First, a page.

Drew Dellinger, Ph.D. is an internationally known speaker, poet, writer, and teacher whose keynotes and poetry performances—which address ecology, justice, cosmology, and interconnectedness—have inspired minds and hearts around the world.

Dellinger’s research, writing, and speaking on Martin Luther King Jr. and interrelatedness has been influential in recovering and highlighting ecological and cosmological dimensions of Dr. King’s philosophy.

Dellinger has been described as “a national treasure,” by Joanna Macy; “a deep and courageous poet” by Alice Walker; and as “one of the most creative, courageous and prophetic voices of his generation,” by Cornell West.

Dr. John Hausdoerffer is Dean of the School of Environment & Sustainability at Western State Colorado University and co-founder of the Mountain Resilience Coalition. His books “Catlin’s Lament: Indians, Manifest Destiny” and the “Ethics of Nature and Wildness: Relations of People and Place”​ focus on the history and future of post-colonial cultural and ecological resilience. He is currently co-editing a new book, “​What Kind of Ancestor Do You Want to Be?”

Matthew T. Segall, PhD, teaches courses on process-relational thought and German Idealism for the Philosophy, Cosmology, and Consciousness program at the California Institute of Integral Studies in San Francisco, CA. His last course course at CIIS was ‘Process and Difference in the Pluriverse,’ which applied process-relational metaphysics to the present social, political, and ecological crises. He has published articles on a wide-array of topics, including philosophy, Gaia theory, religious studies, psychedelics, and architecture, and his most recent book is titled Physics of the World-Soul: The Relevance of Alfred North Whitehead’s Philosophy of Organism to Contemporary Scientific Cosmology (2016). He blogs regularly at

Brian Thomas Swimme, Ph.D., is a professor at the California Institute of Integral Studies (CIIS), in San Francisco, where he teaches evolutionary cosmology to graduate students in the Philosophy, Cosmology, and Consciousness program. He received his Ph.D. (1978) from the department of mathematics at the University of Oregon for work with Richard Barrar on singularity theory, with a dissertation entitled Singularities in the N-Body Problem.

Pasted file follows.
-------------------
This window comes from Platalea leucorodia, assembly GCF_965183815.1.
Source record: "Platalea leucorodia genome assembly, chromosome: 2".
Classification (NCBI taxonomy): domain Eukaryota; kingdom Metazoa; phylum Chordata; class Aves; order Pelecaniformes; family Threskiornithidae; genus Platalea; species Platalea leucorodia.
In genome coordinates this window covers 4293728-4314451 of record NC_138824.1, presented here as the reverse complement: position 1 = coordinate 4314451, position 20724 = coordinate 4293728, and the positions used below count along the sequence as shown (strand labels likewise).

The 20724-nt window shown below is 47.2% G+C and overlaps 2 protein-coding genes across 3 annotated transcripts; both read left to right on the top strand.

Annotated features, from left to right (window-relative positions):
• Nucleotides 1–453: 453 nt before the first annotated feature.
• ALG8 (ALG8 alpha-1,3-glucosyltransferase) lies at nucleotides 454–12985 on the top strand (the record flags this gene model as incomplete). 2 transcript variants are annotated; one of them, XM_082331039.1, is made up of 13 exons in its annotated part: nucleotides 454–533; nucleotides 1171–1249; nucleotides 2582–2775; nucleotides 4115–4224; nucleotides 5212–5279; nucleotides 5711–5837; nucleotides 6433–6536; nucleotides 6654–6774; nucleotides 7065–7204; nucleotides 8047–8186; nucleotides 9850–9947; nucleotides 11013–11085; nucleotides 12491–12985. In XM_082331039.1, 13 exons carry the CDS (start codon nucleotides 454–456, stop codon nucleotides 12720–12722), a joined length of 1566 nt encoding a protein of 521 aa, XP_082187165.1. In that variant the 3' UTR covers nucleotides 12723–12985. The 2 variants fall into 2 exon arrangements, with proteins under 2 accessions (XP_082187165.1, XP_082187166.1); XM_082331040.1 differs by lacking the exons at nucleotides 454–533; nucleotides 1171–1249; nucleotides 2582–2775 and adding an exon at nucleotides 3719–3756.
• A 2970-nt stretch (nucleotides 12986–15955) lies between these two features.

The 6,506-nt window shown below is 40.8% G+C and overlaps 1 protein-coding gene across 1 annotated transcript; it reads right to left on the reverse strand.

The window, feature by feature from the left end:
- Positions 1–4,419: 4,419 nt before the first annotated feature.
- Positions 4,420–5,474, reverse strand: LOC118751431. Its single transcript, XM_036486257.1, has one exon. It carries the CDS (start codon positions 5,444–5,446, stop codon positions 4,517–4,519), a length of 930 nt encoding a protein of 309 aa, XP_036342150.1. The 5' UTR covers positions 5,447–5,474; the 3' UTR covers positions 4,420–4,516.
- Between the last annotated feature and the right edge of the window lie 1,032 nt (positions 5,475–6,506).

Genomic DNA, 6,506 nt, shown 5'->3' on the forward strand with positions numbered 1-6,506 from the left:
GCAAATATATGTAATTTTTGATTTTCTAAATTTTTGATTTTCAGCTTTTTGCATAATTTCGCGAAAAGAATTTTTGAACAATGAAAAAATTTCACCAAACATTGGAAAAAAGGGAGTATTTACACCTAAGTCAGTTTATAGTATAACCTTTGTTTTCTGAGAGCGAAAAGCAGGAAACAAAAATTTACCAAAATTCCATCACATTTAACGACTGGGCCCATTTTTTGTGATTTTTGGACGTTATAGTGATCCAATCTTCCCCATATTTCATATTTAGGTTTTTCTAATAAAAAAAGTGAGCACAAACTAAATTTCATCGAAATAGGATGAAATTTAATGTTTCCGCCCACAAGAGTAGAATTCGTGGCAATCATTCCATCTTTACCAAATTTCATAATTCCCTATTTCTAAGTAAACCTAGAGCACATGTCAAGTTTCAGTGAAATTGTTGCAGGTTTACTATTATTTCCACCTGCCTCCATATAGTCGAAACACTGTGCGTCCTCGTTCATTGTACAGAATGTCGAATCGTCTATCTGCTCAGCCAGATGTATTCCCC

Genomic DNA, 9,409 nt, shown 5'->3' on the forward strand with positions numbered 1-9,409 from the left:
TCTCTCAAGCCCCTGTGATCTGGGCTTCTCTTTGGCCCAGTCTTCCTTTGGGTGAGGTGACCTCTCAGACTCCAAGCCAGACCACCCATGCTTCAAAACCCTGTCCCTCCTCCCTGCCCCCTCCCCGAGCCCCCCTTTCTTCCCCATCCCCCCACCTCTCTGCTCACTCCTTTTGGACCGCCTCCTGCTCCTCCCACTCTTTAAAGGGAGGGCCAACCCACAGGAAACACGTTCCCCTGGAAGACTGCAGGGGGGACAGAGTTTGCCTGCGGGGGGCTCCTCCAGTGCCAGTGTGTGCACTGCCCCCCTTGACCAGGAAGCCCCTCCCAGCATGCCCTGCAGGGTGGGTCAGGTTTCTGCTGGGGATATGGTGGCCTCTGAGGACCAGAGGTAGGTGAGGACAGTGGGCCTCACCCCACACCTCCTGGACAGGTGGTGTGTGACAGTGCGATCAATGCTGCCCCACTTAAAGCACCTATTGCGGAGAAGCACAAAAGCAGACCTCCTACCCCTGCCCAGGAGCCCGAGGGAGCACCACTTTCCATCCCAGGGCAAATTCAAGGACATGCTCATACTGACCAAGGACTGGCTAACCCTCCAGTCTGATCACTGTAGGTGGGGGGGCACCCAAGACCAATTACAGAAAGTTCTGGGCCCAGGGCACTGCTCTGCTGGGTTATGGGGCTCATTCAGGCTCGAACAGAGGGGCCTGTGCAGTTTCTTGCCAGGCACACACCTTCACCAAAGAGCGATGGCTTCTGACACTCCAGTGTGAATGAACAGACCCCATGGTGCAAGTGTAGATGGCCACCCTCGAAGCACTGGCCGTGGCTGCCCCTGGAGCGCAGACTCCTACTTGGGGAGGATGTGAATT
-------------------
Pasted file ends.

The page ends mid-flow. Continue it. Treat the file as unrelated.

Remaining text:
Swimme brings the context of story to our understanding of the 14 billion year trajectory of cosmogenesis.

“Intersect,” in the beginning, a brief history of the conference:

The Isthmus Institute was founded by Dr. James Hall and a group of other psychologists and theology professors in 1984. Dr Hall was a prominent psychiatrist — a Jungian analyst, a lecturer, an expert on dream analysis and the author of six books and numerous articles. His curriculum vitae ran eight pages. His psychiatric practice was among the largest in Dallas and he had a substantial reputation in the world of Jungian analysis, an approach to psychology that explores the unconscious using dreams and myths, among other tools. The mission of the Isthmus Institute was the examination of science and spirituality. Although Isthmus was based in Dallas and had connections with UT Dallas it conducted independent national and international conferences on such topics.

One of the members of Christ Church’s congregation was a founding member of the Isthmus Institute.

Westman explains:

“Christ Church received a generous donation of books, videos, and materials from the Isthmus Institute a few years ago. The Institute had a history or producing quality programming around the synergies of science and religion. After lots of discussion about how we might best support the current conversation about the intersection of science and spirituality going forward, (cosmology, consciousness, ecology, sustainability, etc), we decided to try a small two-day conversational conference this summer. Pat Bailey has been a leading voice on the subject since the beginning. I am also involved as Christ Church’s Spiritual Resources Coordinator. Our hope is to crawl before we walk, or run. The conference may be an every-other-year endeavor . . . . We’ll see how it goes. The conversation is consistent with the larger mission of Christ Church to be a space where people on their own spiritual journeys –of whatever stripe – can come together in dialogue, conversation, and support.”